HARD LANDING FOR CHINA VERY UNLIKELY
China Daily, June 30, 2011
Concerns about a hard landing in China's economy have arisen recently, weighing on sentiment in the Hong Kong stock market.
Professor Noureil Roubini of New York University made just such a blatant prediction on June 11, citing the accumulation of non-performing loans and serious overcapacity on the mainland.
Meanwhile, investment guru George Soros argued that China has lost the opportunity to contain inflation and faces the risk of an economic hard landing.
Are such concerns justified?
Indeed, economic growth in China has slowed down this year, with GDP growing by 9.7 percent (all percentages in a year-on-year basis unless indicated otherwise) in the first quarter, 0.5 percent and 0.1 percent lower than that of 2010 and the fourth quarter of 2010, respectively. Furthermore, growth in value-added industrial production moderated to 13.4 percent in April and 13.3 percent in May from the first quarter's 14.4 percent, indicating a further slowdown in economic growth in the second quarter.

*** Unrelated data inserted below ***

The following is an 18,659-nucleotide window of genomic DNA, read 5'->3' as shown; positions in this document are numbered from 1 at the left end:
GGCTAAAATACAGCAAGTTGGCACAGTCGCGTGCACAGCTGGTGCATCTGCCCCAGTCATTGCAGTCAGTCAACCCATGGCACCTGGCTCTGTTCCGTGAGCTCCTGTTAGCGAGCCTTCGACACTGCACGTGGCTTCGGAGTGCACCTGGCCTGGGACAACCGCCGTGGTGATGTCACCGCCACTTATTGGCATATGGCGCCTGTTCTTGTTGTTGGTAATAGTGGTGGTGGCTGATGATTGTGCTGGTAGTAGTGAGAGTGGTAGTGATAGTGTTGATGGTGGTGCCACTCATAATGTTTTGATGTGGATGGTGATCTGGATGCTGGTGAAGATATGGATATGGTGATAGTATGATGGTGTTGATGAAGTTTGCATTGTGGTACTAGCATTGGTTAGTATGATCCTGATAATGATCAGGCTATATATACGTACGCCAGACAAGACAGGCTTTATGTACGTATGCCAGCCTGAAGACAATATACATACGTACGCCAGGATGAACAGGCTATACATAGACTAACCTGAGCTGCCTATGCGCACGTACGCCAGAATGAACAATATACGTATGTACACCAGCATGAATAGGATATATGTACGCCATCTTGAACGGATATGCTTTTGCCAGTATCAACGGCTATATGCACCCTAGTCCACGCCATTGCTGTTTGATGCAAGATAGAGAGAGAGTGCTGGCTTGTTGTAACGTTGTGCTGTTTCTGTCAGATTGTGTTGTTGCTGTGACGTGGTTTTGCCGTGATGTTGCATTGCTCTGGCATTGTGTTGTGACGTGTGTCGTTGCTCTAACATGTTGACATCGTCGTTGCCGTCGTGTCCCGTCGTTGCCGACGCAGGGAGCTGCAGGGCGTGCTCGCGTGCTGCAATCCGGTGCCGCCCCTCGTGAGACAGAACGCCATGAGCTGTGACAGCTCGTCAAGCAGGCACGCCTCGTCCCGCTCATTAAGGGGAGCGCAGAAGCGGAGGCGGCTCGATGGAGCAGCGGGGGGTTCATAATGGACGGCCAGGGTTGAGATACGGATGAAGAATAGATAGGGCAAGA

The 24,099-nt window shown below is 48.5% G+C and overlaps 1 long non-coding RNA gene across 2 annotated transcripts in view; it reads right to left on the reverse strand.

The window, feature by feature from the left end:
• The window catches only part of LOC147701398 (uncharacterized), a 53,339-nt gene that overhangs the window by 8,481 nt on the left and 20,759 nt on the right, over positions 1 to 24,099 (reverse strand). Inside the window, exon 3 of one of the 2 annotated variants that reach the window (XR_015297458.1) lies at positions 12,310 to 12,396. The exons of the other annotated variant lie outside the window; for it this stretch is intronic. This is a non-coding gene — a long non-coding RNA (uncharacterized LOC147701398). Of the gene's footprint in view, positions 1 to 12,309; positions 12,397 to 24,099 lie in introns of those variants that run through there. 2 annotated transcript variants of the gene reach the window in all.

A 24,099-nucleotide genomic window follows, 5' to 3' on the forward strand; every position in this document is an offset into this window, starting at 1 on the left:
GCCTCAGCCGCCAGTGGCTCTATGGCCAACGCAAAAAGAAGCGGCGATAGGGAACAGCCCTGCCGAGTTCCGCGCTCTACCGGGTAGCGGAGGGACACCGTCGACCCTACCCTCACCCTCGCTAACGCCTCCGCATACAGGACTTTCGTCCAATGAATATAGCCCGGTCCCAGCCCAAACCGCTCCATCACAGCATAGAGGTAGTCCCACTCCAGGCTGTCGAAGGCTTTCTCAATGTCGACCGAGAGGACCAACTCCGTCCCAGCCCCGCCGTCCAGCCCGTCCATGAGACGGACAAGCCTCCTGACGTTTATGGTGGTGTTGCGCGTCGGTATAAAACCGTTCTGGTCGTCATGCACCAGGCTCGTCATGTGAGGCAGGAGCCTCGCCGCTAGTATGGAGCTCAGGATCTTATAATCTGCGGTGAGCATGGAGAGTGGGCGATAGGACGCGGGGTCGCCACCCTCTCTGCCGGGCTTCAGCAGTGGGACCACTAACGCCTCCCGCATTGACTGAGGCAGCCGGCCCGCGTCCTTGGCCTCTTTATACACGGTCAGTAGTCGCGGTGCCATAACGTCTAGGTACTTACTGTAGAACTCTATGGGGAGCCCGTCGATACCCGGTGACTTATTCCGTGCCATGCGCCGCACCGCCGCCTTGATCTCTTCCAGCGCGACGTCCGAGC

However, this is what was intended and expected by the central government with its monetary tightening policy. The economy recovered strongly with 9.1 percent growth in 2009, and extended the rally by 10.3 percent in 2010, pushing up inflation and raising concerns about overheating again. Against this backdrop, the central government raised the curtain for a new round of monetary tightening by hiking interest rates in mid-October 2010. Since then there have been four interest rates hikes with the one-year lending rate increased from 5.25 percent to 6.25 percent, and nine reserve requirement ratio (RRR) rises with the RRR for large-sized banks up from 17.0 percent to 21.5 percent and for small to medium-sized banks raised from 13.5 percent to 18.0 percent. Meanwhile, the People's Bank of China (PBoC) performed open market operations in the money market and conducted the so-called window guidance to commercial banks frequently. The economic slowdown is thus a direct result of such monetary tightening, and represents a healthy economic adjustment for both the government and the market.
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